Hunts-like-Owl and Ostog were sitting together on the edge of the goblin platform with their feat dangling in the air. Hunts-like-Owl was cleaning the blood off of his chakrum and klar. Ostog was wiping down, and sharpening his notched battle axe.

“Those are some interesting choice of weapons, Hunts-like-Owl.” Ostog stated. “The klar I recognize as a weapon of your people. Usually I see it paired with a giant hammer. But those rings I’ve only seen used by you.”

Hunts-like-Owl took a slow breath. “These too are a weapon of my people. I am of the Lyrune-Quah, which translates to Moon Clan in Taldane. The shape of the chakram represents The Moon up high. See it?” Hunts-like-Owl then pointed towards the waxing celestial body, high overhead.

“Ah, I see. beautiful weapon it is,” Ostog frowned and looked at his notched, nicked, scarred, and weathered battle axe that he was trying to polish.

“And your axe,” Hunts-like-Owl queried. “Are you to add more of those hash-marks to represent your kills today?”

The half-orc silently stared at his axe for several moments before answering. “Nah. Goblins are vermin. Pests to be exterminated. Not worth thinking about after they are put down. Besides, only a savage keeps track of his kills.”

“So what do the notches represent?”

Ostog looked Hunts-like-Owl in the eyes and raised a mischievous eyebrow, his half-orc features almost taking on an attractive quality. “Kills.”

Hunts-like-Owl scrunched his forehead.

“Humans. I took this axe from an orc of a tribe that infiltrated our lands from the Land of Winter whom we were fighting years ago. I believe this,” Ostog indicated an area below the last notch on his axe, “would have been me had I been a little slower. That orc was my first kill. It’s the one I will always remember. This axe nearly split my face in two, see this scar?” Ostog brushed back some of the hair that was obscuring the side of his face, revealing a long, thick scar that ran from just over his left eye back to past his ear, the point of which was missing.

Ostog then drew his short sword and handed it to the Shoanti ranger. “I killed him with this. See? No notches.”

It was time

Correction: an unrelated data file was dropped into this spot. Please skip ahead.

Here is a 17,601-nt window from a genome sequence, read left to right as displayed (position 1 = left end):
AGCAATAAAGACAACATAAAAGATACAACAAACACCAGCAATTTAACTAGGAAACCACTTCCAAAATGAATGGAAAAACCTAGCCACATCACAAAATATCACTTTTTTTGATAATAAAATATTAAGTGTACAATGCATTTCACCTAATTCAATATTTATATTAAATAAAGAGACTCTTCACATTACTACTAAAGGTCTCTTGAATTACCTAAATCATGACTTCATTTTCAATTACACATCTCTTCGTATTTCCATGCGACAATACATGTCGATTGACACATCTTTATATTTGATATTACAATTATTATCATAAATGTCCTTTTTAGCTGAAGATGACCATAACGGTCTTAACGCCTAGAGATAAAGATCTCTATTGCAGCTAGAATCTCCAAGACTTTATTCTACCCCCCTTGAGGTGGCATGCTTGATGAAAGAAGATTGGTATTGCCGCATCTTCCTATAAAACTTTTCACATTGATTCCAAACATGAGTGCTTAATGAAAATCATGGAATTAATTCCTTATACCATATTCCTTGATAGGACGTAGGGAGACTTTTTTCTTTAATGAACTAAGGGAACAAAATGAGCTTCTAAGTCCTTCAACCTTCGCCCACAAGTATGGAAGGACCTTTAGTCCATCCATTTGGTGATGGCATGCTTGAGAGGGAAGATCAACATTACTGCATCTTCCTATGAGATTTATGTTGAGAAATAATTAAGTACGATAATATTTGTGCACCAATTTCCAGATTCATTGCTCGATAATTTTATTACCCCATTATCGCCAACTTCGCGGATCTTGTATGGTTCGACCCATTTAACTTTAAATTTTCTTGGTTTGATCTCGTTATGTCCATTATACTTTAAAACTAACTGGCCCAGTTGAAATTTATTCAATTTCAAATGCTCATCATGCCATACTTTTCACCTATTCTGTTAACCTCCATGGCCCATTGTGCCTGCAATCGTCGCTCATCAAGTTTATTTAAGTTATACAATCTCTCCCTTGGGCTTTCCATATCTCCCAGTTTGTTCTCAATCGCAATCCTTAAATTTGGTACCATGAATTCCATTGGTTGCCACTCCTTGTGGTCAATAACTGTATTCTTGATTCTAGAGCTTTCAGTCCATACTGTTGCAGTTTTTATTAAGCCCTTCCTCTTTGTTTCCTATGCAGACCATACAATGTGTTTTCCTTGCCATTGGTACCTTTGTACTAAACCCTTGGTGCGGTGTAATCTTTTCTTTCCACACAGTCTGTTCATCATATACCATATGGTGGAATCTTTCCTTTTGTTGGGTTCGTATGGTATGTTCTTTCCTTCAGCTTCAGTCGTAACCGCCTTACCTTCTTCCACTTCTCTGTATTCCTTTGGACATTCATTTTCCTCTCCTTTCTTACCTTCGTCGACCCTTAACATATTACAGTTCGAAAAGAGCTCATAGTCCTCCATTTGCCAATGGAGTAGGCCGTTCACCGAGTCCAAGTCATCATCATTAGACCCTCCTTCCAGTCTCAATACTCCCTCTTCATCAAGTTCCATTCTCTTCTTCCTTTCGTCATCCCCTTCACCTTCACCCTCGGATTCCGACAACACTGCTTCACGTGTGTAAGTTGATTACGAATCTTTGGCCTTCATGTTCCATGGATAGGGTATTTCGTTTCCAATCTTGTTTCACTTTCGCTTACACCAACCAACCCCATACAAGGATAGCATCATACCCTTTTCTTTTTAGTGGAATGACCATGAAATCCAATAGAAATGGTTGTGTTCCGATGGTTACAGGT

The elven women had mentioned this, long ago, but Jaalek had not forgotten. A debt was owed, and a debt would be repaid. She wished to head north, far north. There would be danger, and for that, Shalelu would need strength and steel.

It was time, and Jaalek gathered what things he could use from the camp he had constructed for himself. His lean-to would be missed, it was solidly built and finally water-tight. He reached for his horned helmet and his axes. These, at least, would come with.

Grabbing the rest of his gear, Jaalek began walking. The elf was skilled at woodcraft, and would spot him before he saw her, as she had so many times before. Those wide blue eyes saw much, but the elf said far less, and that suited Jaalek. There were things he did not wish to remember.

But the destruction of his people, the destruction of his clan at the hands of demons? That he did remember. That, he could not forget. And now? Now it was time.

Under his heavy metal helm, Jaalek smiled.

The Hunt Begins
a response to Notches

Braedo Hunts-like-Owl shifted to face Ostog, taking a long moment to examine the half-orc. He’d seen Ostog Kildragon before in one or another tavern around Sandpoint in the past year, listened to his performances. He hadn’t known Ostog though, they hadn’t been introduced or crossed paths. Still he could see that he might come to like the scarred half-orc. Braedo was mildly fascinated at how the skald’s features could change so quickly, one moment fierce and intimidating favoring his orc blood then just as quickly becoming more human and engaging the next.

Braedo had never been that concerned with social opinion whether that came from being raised by Varisians on the road or having been an outsider for so much of his life in Sandpoint. Doubtless the opinions of some of the locals regarding a troublemaking Shoanti wild boy couldn’t have been very different from what was said about tengu, Varisians or orcish half-breeds, or about other reasons for that matter, and Braego had decided long ago to ignore what most people thought much less said about anyone.

It had been a year since his return and he had found everything different. Sandru hadn’t returned from the trade routes since Braedo had returned. Koya had been happy for her son to return alive and obviously more at peace with himself but after the initial elation Mother Niska’s waning health became Koya’s focus. Braedo kept food on the table and generated money for medicines but things were strained in the manor. Koya missed the road and Mother Niska had been a cantankerous woman while she faded away so tensions were high. As of late Braedo was missing the open road as much as his mother and while he wasn’t nearly as much of a troublemaker as he had been Braedo wasn’t one to shy from a brawl, a revel or a bet. When he did leave town he might have gone hunting and ranging in the Tickwood or the Ravenroosts but he hadn’t been away from Sandpoint long and both sides of Braedo Hunts-like-Owl had grown bored and frustrated. When the conversation in the Rusty Dragon had turned to scouting the Brinestump Marsh and hunting goblin ears for bounty Hunts-like-Owl was eager to join. Now here he was picking goblin flesh from the nooks of his klar and he was happy and content.

Braedo looked at the callouses and scars on his right hand amazed that it wasn’t a bloody mess. Oberon really had learned his lessons from Koya and become powerful in his faith in Desna. Braedo’s childhood friend would be a great boon searching the marsh and it was good to range with him again. They had often camped out together to wait for tempers to cool or escape the sheriff’s attention and this brought those memories back for Braedo.